Bloodlands. Europe Between Hitler and Stalin

T. Snyder: Bloodlands

In the middle of Europe, in the middle of the twentieth century, the Nazi and Soviet regimes starved, shot and gassed fourteen million people in a zone of death between Berlin and Moscow. These were the bloodlands – today’s Ukraine, Belarus, Poland, western Russia and the eastern Baltic coast. In a twelve-year period – 1933 to 1945 – as a result of deliberate polices unrelated to combat, an average of more than a million civilians were murdered annually. At the end of the Second World War the bloodlands fell behind the iron curtain, leaving their history in darkness. In this revelatory book Yale historian Timothy Snyder offers a groundbreaking investigation of Europe’s killing fields and a sustained explanation of the motives and methods of both Hitler and Stalin. He anchors the history of Hitler’s Holocaust and Stalin’s Terror in their time and place and provides a fresh account of the relationship between the two regimes. Using scholarly literature and primary sources in all relevant languages, Snyder pays special attention to the testimony of the victims: the letters home, the notes flung from trains, the diaries found on corpses. Brilliantly researched, profoundly humane, authoritative and original, Bloodlands re-examines the greatest tragedy in European history and forces us to rethink our past.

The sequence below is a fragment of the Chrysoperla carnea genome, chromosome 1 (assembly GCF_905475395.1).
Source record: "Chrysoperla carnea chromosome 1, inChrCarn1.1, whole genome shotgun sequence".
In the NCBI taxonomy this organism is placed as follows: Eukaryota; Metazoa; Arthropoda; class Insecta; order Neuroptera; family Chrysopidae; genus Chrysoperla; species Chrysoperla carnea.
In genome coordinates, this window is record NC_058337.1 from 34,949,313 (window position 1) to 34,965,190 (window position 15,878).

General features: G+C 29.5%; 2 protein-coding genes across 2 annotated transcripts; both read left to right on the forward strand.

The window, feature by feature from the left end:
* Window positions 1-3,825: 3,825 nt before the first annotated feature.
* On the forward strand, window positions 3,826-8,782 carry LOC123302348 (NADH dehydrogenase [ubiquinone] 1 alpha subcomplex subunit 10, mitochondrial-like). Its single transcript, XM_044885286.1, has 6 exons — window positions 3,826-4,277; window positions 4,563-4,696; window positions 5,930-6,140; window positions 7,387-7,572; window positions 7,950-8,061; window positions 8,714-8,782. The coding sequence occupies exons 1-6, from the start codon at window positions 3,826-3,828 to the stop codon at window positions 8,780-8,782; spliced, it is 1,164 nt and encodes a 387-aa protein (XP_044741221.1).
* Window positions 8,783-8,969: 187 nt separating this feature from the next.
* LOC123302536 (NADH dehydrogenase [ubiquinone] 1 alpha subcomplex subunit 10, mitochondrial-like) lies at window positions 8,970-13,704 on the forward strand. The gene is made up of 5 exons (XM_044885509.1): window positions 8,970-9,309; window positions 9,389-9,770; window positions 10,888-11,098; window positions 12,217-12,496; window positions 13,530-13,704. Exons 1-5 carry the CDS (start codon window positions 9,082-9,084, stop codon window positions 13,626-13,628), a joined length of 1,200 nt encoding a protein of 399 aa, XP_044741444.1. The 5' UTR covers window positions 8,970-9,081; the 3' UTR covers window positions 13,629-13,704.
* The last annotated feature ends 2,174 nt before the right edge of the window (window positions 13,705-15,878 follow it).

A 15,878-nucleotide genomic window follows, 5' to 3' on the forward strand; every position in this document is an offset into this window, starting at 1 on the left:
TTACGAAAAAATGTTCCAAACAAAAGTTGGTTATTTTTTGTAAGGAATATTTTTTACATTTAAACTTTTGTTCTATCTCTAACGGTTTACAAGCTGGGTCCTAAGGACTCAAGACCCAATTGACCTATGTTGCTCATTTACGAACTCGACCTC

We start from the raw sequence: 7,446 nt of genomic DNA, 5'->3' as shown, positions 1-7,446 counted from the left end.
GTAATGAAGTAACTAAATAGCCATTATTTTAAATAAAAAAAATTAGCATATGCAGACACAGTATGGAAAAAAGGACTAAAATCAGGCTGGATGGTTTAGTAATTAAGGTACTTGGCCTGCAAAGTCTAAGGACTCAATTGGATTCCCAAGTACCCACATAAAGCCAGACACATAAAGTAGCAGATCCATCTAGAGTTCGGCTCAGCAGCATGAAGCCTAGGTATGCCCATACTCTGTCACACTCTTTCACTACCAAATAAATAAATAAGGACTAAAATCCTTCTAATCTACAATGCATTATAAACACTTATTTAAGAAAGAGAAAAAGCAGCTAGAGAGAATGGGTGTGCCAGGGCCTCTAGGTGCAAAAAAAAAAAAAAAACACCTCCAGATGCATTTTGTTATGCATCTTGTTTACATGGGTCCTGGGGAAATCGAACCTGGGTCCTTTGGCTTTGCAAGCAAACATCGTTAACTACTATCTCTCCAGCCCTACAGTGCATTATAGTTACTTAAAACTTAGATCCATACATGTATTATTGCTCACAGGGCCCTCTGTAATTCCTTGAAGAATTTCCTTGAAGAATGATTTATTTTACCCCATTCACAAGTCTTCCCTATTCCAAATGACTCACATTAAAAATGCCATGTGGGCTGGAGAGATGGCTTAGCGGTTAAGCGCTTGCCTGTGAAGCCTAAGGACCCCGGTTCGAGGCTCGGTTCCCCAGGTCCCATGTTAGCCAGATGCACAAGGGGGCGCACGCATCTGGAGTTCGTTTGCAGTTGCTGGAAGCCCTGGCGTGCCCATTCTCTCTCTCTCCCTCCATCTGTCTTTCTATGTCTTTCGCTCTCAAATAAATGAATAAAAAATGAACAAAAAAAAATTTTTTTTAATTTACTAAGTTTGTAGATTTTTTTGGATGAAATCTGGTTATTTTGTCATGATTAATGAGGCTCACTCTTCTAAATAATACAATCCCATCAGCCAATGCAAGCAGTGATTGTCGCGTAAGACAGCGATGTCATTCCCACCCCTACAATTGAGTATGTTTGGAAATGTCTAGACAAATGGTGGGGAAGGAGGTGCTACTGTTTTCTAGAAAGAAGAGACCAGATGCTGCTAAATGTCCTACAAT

Recent Publications

  • Europe at the Crossroads: Confronting Populist, Nationalist, and GlobalChallenges

    The extreme right wing is on the rise. And there are signs that part of the political mainstream in Europe, the US, and beyond is considering going along with far-right populist parties and their divisive, ethno-nationalist programmes. Europe at the Crossroads is an urgent scholarly response to the sociopolitical challenges that far-right programmes pose to …
    Read more

  • Migrants and City-Making: Dispossession, Displacement, and Urban Regeneration

    In Migrants and City-Making Ayse Çaglar and Nina Glick Schiller trace the participation of migrants in the unequal networks of power that connect their lives to regional, national, and global institutions. Grounding their work in comparative ethnographies of three cities struggling to regain their former standing—Mardin, Turkey; Manchester, New Hampshire; and Halle/Saale, Germany—Çaglar and Glick …
    Read more

  • The Age of Questions

    In her book, Holly Case presents chapter by chapter, seven distinct arguments and frameworks for understanding the age. She considers whether it was marked by a progressive quest for emancipation (of women, slaves, Jews, laborers, and others); a steady, inexorable march toward genocide and the “Final Solution”; or a movement toward federation and the dissolution …
    Read more